In my book, "Why We Fight: The Roots of War and the Paths to Peace," I show how unaccountable power is the greatest cause of war and strife in history. Autocratic and other unchecked leaders are willing to wage war because they don't pay the ruinous costs. Excluding any large group from the political process is going to make a country more likely to fight. Thus, bringing half the population—women—into decision-making compels leaders to consider the ravages of war and make more peaceful choices.
When leaders confront a rival country or group, they have two choices: negotiate or fight. That's why the Prussian general Carl von Clausewitz famously told us that "war is the continuation of politics by other means."
One of these means, however, is far costlier than the other. War depletes the treasury, kills soldiers, and leads to the murder and rape of men, women, and children. That's why most enemies prefer to compromise. As Winston Churchill said, "Meeting jaw to jaw is better than war." For every conflict that ever was, a thousand others have been averted through dialogue and concession.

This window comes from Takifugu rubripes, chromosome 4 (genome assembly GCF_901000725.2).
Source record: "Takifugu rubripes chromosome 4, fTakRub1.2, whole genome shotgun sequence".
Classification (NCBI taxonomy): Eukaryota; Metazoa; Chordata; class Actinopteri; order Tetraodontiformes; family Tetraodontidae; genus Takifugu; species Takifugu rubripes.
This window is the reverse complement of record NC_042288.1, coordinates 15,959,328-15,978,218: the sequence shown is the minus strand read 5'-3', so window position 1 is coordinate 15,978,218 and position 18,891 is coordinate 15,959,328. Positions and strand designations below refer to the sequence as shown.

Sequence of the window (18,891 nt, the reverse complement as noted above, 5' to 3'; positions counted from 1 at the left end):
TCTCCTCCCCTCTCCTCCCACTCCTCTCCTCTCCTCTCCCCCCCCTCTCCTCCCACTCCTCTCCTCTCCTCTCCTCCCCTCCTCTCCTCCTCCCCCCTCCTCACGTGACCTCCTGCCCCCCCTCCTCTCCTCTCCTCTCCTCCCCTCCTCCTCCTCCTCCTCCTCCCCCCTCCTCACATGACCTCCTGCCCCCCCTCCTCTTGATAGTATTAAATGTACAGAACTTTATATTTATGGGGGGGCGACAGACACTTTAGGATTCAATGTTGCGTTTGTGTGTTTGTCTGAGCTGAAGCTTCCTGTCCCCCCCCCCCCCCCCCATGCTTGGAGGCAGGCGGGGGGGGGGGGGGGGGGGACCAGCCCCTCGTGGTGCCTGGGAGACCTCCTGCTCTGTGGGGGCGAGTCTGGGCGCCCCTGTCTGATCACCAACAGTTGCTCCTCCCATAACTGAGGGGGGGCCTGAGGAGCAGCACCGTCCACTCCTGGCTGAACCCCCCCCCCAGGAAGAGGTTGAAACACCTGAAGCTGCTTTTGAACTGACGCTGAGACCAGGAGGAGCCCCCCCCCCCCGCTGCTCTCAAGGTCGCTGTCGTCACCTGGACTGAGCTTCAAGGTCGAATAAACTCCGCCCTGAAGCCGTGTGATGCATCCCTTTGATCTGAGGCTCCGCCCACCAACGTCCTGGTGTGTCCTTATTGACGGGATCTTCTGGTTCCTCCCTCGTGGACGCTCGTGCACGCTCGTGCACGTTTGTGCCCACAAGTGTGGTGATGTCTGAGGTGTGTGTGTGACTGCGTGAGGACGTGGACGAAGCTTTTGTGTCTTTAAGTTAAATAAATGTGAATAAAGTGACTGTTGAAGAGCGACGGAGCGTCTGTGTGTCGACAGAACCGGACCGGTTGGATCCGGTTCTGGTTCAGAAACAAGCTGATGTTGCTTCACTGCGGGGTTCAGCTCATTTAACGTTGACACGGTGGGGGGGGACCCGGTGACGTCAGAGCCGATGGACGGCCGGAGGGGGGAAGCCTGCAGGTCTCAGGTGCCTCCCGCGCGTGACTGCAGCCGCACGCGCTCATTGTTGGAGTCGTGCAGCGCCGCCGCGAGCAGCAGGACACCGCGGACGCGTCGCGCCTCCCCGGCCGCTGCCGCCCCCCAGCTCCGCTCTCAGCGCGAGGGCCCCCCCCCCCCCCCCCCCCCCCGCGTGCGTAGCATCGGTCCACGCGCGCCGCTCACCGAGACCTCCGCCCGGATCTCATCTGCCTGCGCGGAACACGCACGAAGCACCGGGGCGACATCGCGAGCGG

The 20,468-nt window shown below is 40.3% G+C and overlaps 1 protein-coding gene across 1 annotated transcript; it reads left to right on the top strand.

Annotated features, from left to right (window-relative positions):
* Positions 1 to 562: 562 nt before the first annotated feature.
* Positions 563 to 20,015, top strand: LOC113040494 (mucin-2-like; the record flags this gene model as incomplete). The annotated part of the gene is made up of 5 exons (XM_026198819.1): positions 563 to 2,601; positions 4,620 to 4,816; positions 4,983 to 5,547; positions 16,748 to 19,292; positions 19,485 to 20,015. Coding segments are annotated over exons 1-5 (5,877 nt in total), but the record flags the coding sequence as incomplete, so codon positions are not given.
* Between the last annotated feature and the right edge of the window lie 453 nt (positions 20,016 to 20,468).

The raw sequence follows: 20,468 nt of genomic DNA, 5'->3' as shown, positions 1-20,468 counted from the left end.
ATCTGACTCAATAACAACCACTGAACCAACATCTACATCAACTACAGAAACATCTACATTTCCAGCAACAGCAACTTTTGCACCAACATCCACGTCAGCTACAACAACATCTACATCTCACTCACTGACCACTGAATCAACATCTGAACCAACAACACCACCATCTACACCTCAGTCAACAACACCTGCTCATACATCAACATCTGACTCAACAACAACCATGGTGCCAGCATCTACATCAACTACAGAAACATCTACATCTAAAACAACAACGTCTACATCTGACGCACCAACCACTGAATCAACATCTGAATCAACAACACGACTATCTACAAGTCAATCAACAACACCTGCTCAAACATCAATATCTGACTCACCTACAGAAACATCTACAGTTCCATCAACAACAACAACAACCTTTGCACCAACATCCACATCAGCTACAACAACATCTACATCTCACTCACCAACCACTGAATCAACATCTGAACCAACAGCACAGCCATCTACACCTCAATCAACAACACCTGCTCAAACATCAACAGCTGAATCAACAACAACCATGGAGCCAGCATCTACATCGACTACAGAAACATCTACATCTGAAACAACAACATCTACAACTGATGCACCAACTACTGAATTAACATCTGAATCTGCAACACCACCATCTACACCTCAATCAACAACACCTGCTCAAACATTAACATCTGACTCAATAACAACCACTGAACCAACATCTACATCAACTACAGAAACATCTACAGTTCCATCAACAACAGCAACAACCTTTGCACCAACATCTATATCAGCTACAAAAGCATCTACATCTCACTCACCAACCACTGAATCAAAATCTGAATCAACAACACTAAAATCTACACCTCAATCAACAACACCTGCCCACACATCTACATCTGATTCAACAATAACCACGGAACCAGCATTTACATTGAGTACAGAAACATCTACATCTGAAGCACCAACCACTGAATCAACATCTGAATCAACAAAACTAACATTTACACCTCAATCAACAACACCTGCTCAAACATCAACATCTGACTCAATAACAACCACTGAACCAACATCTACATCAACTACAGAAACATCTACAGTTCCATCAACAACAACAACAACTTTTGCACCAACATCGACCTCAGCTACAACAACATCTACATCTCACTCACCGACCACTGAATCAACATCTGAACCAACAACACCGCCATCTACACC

But what if leaders aren't accountable for the costs? To an autocrat, war still carries a risk of ruin. But they are insulated—if not immune—from the death, mayhem, despoilment, and plunder. Therefore, they are too quick to eschew compromise and use violence to attain their goals. This war bias is one reason most conflicts involve authoritarian leaders, and why democracies almost never fight each other—what political scientists call the democratic peace.